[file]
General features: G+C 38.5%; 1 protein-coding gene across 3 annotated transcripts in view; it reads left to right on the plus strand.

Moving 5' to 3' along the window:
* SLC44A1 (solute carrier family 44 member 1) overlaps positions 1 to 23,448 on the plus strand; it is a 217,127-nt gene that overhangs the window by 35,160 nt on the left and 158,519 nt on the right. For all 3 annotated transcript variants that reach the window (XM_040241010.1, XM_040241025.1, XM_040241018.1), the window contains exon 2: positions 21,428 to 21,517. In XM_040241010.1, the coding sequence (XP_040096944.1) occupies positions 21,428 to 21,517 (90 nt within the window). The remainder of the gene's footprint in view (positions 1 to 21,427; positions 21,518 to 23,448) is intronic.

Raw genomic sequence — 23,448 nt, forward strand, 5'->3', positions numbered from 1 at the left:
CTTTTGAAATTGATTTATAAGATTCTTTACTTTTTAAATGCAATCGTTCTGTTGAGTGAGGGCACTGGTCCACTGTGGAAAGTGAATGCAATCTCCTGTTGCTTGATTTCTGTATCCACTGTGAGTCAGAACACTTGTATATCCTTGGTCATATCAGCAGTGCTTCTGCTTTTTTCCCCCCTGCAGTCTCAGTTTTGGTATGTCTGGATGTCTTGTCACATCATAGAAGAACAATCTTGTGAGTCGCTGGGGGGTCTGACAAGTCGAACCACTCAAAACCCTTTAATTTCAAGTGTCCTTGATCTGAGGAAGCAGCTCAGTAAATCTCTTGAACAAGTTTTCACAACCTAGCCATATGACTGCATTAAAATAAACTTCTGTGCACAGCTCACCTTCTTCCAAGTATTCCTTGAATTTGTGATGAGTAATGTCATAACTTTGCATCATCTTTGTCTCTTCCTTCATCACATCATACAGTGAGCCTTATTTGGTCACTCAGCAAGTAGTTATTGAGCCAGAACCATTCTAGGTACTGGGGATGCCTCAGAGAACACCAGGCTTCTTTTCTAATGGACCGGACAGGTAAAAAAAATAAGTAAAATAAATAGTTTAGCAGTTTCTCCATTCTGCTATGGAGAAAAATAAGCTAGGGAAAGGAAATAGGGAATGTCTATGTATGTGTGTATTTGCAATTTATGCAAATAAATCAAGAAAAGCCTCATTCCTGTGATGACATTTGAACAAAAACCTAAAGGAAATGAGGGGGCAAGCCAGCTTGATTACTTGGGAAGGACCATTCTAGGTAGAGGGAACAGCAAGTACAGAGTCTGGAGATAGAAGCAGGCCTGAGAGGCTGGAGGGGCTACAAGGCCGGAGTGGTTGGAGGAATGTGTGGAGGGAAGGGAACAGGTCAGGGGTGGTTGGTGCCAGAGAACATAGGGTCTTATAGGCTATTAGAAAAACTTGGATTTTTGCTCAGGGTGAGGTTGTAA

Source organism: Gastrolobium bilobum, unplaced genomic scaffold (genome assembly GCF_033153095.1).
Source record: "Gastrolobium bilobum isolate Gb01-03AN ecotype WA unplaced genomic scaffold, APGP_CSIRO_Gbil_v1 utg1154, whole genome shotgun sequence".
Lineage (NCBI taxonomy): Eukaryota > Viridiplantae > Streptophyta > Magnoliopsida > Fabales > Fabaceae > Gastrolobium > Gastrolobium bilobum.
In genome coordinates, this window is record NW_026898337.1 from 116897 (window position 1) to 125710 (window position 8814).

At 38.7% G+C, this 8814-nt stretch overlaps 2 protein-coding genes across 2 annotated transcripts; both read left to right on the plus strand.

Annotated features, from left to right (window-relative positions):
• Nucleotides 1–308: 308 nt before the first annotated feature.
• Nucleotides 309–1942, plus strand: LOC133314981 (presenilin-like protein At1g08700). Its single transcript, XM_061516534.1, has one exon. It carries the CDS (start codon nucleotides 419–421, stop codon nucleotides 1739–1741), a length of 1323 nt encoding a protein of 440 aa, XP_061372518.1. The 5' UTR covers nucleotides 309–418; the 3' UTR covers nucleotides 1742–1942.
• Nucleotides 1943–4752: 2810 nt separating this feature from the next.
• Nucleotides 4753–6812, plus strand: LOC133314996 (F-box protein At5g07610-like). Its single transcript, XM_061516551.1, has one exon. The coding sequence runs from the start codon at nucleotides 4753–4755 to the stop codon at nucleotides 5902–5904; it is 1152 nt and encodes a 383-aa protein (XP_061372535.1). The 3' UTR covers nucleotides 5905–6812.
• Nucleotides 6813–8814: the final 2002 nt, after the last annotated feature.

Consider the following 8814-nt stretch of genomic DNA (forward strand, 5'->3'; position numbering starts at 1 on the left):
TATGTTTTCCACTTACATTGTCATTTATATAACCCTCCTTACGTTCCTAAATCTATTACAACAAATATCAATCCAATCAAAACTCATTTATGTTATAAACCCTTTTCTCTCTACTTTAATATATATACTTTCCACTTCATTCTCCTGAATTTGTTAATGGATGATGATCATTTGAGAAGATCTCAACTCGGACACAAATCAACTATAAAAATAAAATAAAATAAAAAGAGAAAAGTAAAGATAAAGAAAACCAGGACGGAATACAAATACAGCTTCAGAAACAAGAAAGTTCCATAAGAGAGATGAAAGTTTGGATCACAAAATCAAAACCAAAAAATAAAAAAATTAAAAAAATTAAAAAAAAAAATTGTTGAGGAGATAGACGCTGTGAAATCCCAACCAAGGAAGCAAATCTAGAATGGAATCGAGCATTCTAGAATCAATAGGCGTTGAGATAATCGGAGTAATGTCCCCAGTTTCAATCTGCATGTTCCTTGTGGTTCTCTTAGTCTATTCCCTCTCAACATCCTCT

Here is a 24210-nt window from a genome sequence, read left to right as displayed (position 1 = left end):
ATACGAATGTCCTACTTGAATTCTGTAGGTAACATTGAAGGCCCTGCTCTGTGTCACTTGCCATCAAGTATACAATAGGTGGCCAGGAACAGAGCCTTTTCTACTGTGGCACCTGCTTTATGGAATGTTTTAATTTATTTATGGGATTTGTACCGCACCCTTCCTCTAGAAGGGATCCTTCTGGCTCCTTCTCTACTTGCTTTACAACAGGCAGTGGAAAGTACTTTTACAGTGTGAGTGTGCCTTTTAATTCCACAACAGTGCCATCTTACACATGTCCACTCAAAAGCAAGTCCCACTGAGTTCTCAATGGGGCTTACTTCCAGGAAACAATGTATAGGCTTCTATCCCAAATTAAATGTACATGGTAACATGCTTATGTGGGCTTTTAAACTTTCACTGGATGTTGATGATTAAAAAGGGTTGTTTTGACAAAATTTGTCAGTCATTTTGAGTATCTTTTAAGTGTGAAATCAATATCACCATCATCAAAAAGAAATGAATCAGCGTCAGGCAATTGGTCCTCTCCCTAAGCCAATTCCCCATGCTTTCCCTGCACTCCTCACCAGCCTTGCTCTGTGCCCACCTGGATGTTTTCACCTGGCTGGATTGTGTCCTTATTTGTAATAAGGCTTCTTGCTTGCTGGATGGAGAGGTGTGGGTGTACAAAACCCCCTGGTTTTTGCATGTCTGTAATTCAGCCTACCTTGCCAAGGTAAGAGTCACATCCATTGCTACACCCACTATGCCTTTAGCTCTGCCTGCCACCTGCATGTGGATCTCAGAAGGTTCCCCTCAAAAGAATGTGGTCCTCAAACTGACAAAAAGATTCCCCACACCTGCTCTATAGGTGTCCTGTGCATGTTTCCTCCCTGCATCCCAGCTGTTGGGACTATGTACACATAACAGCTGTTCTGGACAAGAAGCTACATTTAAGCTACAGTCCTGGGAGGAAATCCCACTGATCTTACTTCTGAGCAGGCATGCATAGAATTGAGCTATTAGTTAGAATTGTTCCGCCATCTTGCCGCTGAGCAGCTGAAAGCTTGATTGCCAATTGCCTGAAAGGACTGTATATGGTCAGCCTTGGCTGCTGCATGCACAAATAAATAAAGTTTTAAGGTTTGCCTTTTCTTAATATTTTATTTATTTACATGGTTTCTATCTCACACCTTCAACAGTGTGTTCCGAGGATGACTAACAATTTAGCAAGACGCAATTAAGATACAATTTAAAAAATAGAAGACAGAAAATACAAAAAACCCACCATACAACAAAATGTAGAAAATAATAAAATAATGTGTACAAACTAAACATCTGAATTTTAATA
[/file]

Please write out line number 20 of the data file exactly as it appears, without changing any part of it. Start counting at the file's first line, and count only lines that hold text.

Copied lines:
ATACGAATGTCCTACTTGAATTCTGTAGGTAACATTGAAGGCCCTGCTCTGTGTCACTTGCCATCAAGTATACAATAGGTGGCCAGGAACAGAGCCTTTTCTACTGTGGCACCTGCTTTATGGAATGTTTTAATTTATTTATGGGATTTGTACCGCACCCTTCCTCTAGAAGGGATCCTTCTGGCTCCTTCTCTACTTGCTTTACAACAGGCAGTGGAAAGTACTTTTACAGTGTGAGTGTGCCTTTTAATTCCACAACAGTGCCATCTTACACATGTCCACTCAAAAGCAAGTCCCACTGAGTTCTCAATGGGGCTTACTTCCAGGAAACAATGTATAGGCTTCTATCCCAAATTAAATGTACATGGTAACATGCTTATGTGGGCTTTTAAACTTTCACTGGATGTTGATGATTAAAAAGGGTTGTTTTGACAAAATTTGTCAGTCATTTTGAGTATCTTTTAAGTGTGAAATCAATATCACCATCATCAAAAAGAAATGAATCAGCGTCAGGCAATTGGTCCTCTCCCTAAGCCAATTCCCCATGCTTTCCCTGCACTCCTCACCAGCCTTGCTCTGTGCCCACCTGGATGTTTTCACCTGGCTGGATTGTGTCCTTATTTGTAATAAGGCTTCTTGCTTGCTGGATGGAGAGGTGTGGGTGTACAAAACCCCCTGGTTTTTGCATGTCTGTAATTCAGCCTACCTTGCCAAGGTAAGAGTCACATCCATTGCTACACCCACTATGCCTTTAGCTCTGCCTGCCACCTGCATGTGGATCTCAGAAGGTTCCCCTCAAAAGAATGTGGTCCTCAAACTGACAAAAAGATTCCCCACACCTGCTCTATAGGTGTCCTGTGCATGTTTCCTCCCTGCATCCCAGCTGTTGGGACTATGTACACATAACAGCTGTTCTGGACAAGAAGCTACATTTAAGCTACAGTCCTGGGAGGAAATCCCACTGATCTTACTTCTGAGCAGGCATGCATAGAATTGAGCTATTAGTTAGAATTGTTCCGCCATCTTGCCGCTGAGCAGCTGAAAGCTTGATTGCCAATTGCCTGAAAGGACTGTATATGGTCAGCCTTGGCTGCTGCATGCACAAATAAATAAAGTTTTAAGGTTTGCCTTTTCTTAATATTTTATTTATTTACATGGTTTCTATCTCACACCTTCAACAGTGTGTTCCGAGGATGACTAACAATTTAGCAAGACGCAATTAAGATACAATTTAAAAAATAGAAGACAGAAAATACAAAAAACCCACCATACAACAAAATGTAGAAAATAATAAAATAATGTGTACAAACTAAACATCTGAATTTTAATA